Technicians from all over the world sent in their entries for the NAILS 1994 Annual Graphics Contest, and this year, they were better than ever.
As the nail industry grows, so. too, do the talents of nail professionals Part of being a great nail technician is being a good businessperson, and NAILS thinks these efforts deserve recognition and reward To that end, we held our third annual graphics competition in four categories: Business Card, Direct Mail Piece, Salon Handout, and Print Advertisement One salon won an honorary mention for submitting outstanding coordinating entries in all categories.
Artistic and practical considerations must be taken into account in designing nail salon business materials. There were dozens of artistically designed, yet get-the-job-done promotional materials that made choosing the winners difficult.
Graphic designers and editors at NAILS judged the entries on visual appeal, clarity of message, innovation, and usefulness. There were a total of 147 entries. First-place winners in each category received $100 and a framed certificate.
Although The Nail Works (Racine, Wis.) did not win in any of the categories, we felt that it deserved an honorary mention for consistency of design The salon’s logo and type treatment visually convey a consistent identity throughout the business materials, which include business cards, gift certificates, brochures, price lists, and special offers
Runner-up: Sharon Brown used simplicity the way it’s supposed to be used: with elegance. Gold lettering on white glossy paper and a blind-embossed design give an “uptown” feel to her Downtown Nail Gallery business card (Dallas, Texas).
Winner: Fancy Liu’s Fancy Nails by Nail Culture Salon business card hails all the way from Hong Kong. This professional card boasts excellent layout and graphics. The card seems to say, “Here is an elegant salon that you leave with great- looking nails.” The thick paper stock feels substantial, while its salmon colour adds to the card’s overall appeal. (On the back, the salon’s name and location is printed in Chinese.)
Runner-up: Marcy Kearns’ Marcy’s Complete Nail Care (By field, Mass.) business card was the prettiest card of all. This type of card can be made inexpensively, since it contains just three colours in a dot pattern. We wish that the card had included the address, which Kearns could have placed on the blank fourth side of the card.
Runner-up: En Avant’s salon handout features an image of the salon on the cover and the company motto on the back, both of which give the salon credibility and a professional image. Prices and descriptions for all the services are easy to read and are separated by large subheads. Important information, such as hours and the address and telephone number, is easy to find. Splashes of pink liven up the brochure without adding much to the cost of producing it.
Winner Beth Renkes of The Nail Shoppe (Erie, Pa.) entered excellent pieces in more than one category. Keep up the good work! We liked the service list the best of all the handouts because of its size and the paper it’s printed on: It’s just the right size to fit in a purse or day calendar, and the paper is heavy enough that you want to save the card. The list includes a brief description of the salon’s offerings and the prices; the technician’s name and salon address and phone number are easily found. Note that only two colours were used.
Runner-up: Gwen’s Salon (Campbell, Calif.) gives loads of information in its easy-to-read, calendar-format handout. Each day seems to have a special. The pretty colours draw the eye — it’s impossible not to call for an appointment. This type of handout can be produced very inexpensively on a colour copier! (The address should have been included.)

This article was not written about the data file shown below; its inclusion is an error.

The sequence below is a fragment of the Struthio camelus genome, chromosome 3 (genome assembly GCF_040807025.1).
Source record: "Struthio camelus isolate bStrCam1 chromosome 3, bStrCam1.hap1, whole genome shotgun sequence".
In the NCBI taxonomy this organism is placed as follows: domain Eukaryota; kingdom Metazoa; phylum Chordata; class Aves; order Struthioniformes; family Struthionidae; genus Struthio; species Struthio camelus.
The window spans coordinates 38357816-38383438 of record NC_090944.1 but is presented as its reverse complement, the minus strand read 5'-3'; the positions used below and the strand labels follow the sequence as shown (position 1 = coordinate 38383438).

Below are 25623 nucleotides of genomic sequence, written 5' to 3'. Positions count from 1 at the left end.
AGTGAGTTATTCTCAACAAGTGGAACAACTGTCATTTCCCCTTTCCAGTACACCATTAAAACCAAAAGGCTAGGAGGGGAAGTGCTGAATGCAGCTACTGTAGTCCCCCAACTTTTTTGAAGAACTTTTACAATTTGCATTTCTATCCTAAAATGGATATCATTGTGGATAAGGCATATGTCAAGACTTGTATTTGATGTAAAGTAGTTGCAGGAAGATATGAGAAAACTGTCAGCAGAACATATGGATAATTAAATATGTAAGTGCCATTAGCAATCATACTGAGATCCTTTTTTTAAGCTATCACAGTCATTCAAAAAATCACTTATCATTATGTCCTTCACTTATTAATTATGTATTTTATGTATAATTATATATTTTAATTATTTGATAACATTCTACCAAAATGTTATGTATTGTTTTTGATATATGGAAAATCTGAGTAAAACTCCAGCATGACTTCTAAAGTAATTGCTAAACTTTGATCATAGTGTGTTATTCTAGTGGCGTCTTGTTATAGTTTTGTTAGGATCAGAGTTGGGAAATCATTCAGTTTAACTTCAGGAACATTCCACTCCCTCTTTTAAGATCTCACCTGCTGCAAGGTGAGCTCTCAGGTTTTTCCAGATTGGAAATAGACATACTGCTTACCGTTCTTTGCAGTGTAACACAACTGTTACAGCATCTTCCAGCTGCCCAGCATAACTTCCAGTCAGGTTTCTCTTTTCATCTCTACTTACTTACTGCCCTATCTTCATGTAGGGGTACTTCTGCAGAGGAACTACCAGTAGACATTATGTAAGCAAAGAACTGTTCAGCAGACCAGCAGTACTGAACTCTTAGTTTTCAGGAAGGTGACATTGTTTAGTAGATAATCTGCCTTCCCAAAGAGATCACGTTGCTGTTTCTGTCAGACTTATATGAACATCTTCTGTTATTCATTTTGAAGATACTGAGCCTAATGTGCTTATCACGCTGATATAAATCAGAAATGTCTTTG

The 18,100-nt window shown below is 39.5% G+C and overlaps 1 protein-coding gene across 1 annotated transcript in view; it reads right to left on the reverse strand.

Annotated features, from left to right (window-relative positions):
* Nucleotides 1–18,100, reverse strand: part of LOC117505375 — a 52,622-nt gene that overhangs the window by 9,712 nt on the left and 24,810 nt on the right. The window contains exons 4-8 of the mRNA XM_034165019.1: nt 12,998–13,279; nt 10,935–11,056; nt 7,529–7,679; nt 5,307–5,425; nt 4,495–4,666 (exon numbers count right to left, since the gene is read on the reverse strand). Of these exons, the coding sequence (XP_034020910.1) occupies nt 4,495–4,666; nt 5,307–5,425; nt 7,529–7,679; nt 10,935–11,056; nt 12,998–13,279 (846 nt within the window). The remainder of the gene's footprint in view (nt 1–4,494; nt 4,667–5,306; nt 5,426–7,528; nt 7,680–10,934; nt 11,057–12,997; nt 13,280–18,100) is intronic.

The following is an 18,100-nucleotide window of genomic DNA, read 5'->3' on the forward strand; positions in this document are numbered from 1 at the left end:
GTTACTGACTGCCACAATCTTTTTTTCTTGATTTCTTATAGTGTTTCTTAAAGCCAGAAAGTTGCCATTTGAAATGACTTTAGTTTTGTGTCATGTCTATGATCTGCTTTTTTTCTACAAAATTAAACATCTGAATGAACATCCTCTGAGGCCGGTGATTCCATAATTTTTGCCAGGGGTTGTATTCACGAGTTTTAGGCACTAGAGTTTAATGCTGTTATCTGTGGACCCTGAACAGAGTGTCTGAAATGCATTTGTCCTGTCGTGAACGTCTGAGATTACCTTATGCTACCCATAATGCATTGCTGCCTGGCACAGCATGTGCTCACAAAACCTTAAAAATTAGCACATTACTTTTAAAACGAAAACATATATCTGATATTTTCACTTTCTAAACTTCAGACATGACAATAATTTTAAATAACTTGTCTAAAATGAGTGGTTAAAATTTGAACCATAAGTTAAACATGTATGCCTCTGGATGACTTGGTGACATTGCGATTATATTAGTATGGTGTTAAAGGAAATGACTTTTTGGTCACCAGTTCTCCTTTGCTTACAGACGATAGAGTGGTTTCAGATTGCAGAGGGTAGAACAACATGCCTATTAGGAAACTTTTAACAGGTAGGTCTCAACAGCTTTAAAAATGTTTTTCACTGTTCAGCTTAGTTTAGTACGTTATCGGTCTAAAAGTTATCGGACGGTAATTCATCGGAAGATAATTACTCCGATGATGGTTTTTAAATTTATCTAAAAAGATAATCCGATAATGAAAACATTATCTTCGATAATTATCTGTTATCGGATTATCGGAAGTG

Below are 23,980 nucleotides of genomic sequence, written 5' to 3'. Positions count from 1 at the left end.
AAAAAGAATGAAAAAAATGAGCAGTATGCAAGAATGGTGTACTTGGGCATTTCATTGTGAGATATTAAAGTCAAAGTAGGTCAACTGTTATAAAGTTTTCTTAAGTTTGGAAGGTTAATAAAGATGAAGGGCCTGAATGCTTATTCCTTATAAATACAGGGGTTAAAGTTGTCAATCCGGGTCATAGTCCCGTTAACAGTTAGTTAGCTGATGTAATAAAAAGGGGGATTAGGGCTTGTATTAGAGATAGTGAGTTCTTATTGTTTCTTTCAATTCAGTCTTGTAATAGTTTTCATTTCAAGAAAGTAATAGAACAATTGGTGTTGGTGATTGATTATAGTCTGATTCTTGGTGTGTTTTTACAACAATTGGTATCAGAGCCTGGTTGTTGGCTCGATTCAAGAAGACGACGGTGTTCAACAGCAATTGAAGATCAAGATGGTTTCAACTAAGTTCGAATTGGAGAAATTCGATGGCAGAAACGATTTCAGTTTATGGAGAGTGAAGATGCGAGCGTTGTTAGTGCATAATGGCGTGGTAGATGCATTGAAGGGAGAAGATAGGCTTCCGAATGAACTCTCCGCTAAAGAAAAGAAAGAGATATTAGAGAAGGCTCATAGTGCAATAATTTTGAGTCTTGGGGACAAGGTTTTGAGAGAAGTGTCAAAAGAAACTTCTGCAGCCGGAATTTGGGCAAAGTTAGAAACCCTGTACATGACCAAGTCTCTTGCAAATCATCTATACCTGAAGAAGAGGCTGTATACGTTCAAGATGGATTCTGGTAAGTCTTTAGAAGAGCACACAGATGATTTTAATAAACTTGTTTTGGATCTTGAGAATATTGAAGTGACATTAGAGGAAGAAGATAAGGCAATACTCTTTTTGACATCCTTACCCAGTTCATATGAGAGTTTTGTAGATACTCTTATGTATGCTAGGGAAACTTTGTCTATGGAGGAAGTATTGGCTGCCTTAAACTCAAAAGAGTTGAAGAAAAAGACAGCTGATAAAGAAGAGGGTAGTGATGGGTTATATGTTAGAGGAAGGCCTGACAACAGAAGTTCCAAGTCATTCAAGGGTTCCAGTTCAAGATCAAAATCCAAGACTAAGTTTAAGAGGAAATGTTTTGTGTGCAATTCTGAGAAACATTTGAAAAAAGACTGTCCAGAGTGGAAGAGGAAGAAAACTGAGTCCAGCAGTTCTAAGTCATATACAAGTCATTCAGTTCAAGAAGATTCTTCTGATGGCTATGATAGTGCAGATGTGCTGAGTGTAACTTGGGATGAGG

Runner-up: The Nail Shoppe wins yet another mention. The salon’s professional-looking logo used in its handout is repeated in its postcard, and this gives an image of professionalism and permanence to the salon. The simple idea of a blank postcard works because it can be used for multiple purposes, such as thank-you notes, specials, appointment reminders, and more; furthermore, each card can be personalized for the recipient.
Winner: Don’t you want to open up this package to see what’s inside? We did, and that made Expressly Nails (Washington, DC) the winner in this category. Inside, a photo of the salon owners and a week’s worth of specials encourage a visit to the salon. The heavy paper can withstand even the most hectic mail day!
Runner-up: The Victorian-looking mailer from Magnificent Nails (Chicago, III.) advertises a “Special Offer” and unfolds to a delicately and romantically drawn list of services The blank coupon at the bottom can be filled in with any service, which makes for a more flexible and versatile special offer.
Winner What does a first-time client want? Assurances that your salon is sanitary, that it’s been in business a long time, that the technicians are professionally trained, and that there is convenient parking. All of these are advertised in Deborah Sims’ Nails by Deborah (Alexandria, Va.) coupon-book ad. The advertisement especially stands out because of Sims’ photograph and the caption underneath, which connotes trustworthiness and professionalism.
Runner-up: Magnificent Nails wins again for this advertisement that has six coupons too good to let go unused. Bold color and graphics of fingers at the side and fingers holding a rose in the top corner hint at a great manicure and a fine salon.
Runner-up: The Nail Shoppe gets a third mention for its newspaper ad. This big, easy-to-read ad for the salon’s grand opening features a coupon, a service list, and the technician’s name. (The coupon and “grand opening” deserve top billing in the ad instead of the salon’s logo, though.)